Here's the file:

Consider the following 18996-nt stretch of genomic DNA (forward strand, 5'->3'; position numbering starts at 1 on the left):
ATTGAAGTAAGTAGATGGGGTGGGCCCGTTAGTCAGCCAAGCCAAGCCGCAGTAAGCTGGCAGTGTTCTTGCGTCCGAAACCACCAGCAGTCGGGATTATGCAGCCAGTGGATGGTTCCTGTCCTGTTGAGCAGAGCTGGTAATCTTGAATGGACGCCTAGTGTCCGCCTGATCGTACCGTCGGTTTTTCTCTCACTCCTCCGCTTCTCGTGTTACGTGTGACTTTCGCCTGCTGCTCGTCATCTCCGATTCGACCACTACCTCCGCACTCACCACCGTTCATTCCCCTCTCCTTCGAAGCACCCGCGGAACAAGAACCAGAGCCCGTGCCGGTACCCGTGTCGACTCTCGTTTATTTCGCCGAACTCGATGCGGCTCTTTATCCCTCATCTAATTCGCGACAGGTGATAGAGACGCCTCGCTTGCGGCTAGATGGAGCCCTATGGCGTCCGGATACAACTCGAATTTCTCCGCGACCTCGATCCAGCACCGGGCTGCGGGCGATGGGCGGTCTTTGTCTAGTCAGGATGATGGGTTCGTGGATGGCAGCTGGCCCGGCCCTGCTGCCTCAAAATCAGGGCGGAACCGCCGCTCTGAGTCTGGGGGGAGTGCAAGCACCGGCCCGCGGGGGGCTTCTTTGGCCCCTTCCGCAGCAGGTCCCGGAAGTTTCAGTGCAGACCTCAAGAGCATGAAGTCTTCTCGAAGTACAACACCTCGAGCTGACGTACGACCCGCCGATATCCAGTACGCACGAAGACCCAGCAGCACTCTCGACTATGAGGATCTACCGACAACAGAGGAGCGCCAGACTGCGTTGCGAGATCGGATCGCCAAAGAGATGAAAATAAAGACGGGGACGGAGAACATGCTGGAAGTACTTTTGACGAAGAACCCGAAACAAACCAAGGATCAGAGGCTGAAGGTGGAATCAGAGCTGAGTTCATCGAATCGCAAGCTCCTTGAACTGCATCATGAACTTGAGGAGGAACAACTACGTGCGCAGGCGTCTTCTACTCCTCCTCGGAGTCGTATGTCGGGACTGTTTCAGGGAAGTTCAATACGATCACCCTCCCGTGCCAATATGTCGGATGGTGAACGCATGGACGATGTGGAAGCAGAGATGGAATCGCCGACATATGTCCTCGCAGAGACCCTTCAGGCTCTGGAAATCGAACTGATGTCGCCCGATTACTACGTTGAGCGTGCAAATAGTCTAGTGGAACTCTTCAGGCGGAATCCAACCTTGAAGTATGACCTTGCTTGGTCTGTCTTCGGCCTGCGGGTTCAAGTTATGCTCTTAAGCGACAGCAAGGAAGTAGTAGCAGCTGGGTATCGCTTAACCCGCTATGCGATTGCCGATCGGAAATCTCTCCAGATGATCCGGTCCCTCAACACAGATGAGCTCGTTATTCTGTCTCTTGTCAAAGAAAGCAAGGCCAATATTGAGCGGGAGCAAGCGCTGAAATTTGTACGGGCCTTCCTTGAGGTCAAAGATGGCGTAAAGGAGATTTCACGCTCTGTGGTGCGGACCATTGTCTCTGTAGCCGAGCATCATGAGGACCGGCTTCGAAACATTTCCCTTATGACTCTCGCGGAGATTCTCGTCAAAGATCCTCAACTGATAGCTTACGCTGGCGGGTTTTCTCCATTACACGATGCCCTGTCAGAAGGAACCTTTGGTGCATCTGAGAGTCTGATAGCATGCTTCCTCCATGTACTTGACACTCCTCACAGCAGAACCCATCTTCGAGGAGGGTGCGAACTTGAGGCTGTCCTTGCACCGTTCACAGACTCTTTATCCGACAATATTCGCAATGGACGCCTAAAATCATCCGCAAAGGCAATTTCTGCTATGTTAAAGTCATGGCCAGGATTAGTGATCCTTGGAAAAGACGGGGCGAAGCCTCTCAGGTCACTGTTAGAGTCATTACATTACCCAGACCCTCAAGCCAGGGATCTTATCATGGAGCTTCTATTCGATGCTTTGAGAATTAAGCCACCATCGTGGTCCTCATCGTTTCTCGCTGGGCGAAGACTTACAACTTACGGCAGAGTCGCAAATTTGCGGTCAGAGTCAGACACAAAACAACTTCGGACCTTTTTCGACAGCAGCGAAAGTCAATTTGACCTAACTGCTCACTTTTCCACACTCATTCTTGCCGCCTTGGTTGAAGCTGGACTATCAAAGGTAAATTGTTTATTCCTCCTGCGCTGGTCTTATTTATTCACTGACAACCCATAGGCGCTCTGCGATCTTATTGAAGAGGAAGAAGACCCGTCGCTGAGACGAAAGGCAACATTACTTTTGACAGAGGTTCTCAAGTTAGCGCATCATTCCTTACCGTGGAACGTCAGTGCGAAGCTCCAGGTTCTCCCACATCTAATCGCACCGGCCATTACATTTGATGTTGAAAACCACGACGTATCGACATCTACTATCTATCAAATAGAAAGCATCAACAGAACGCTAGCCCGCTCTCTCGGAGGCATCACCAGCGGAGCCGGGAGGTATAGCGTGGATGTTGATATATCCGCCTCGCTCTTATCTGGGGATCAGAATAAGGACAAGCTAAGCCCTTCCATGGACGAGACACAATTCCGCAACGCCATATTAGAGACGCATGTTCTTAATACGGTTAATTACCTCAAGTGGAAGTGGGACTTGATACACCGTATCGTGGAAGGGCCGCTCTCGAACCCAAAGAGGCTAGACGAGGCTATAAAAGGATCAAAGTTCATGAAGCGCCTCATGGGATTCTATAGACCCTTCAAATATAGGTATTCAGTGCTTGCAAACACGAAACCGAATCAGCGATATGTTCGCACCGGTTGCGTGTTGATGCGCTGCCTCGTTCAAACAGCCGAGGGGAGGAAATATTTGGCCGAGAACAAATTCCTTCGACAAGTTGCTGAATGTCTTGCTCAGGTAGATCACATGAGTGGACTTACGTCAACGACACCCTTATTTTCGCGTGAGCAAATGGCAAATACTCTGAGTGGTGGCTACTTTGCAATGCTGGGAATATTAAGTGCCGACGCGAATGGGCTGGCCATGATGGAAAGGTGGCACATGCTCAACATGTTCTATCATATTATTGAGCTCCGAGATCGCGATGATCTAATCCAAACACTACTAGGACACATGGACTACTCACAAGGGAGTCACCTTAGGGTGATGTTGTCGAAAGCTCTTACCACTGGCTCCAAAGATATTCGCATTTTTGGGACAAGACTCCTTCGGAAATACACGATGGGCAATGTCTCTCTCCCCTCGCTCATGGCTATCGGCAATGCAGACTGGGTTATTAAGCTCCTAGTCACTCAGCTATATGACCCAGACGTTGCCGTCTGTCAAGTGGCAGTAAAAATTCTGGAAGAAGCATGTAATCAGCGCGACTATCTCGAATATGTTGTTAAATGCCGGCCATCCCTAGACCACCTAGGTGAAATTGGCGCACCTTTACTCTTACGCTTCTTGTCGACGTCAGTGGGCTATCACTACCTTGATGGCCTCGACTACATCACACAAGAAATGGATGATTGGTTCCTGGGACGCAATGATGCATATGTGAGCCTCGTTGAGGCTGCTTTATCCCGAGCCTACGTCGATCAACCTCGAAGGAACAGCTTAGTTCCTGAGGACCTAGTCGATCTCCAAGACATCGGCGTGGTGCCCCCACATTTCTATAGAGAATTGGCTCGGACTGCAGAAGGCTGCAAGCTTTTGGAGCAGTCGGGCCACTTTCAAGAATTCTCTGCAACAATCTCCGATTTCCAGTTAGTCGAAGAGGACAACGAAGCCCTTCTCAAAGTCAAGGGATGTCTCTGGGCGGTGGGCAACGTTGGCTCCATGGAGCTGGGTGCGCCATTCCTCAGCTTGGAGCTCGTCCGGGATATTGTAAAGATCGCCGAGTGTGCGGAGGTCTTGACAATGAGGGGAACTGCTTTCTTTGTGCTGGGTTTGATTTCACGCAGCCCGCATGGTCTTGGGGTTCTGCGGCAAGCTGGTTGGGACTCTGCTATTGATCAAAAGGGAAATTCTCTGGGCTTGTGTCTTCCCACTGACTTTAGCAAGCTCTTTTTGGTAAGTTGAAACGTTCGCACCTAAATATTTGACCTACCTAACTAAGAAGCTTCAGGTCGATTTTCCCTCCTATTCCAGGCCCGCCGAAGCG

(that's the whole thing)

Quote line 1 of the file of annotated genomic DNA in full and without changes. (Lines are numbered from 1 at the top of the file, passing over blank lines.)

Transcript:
Consider the following 18996-nt stretch of genomic DNA (forward strand, 5'->3'; position numbering starts at 1 on the left):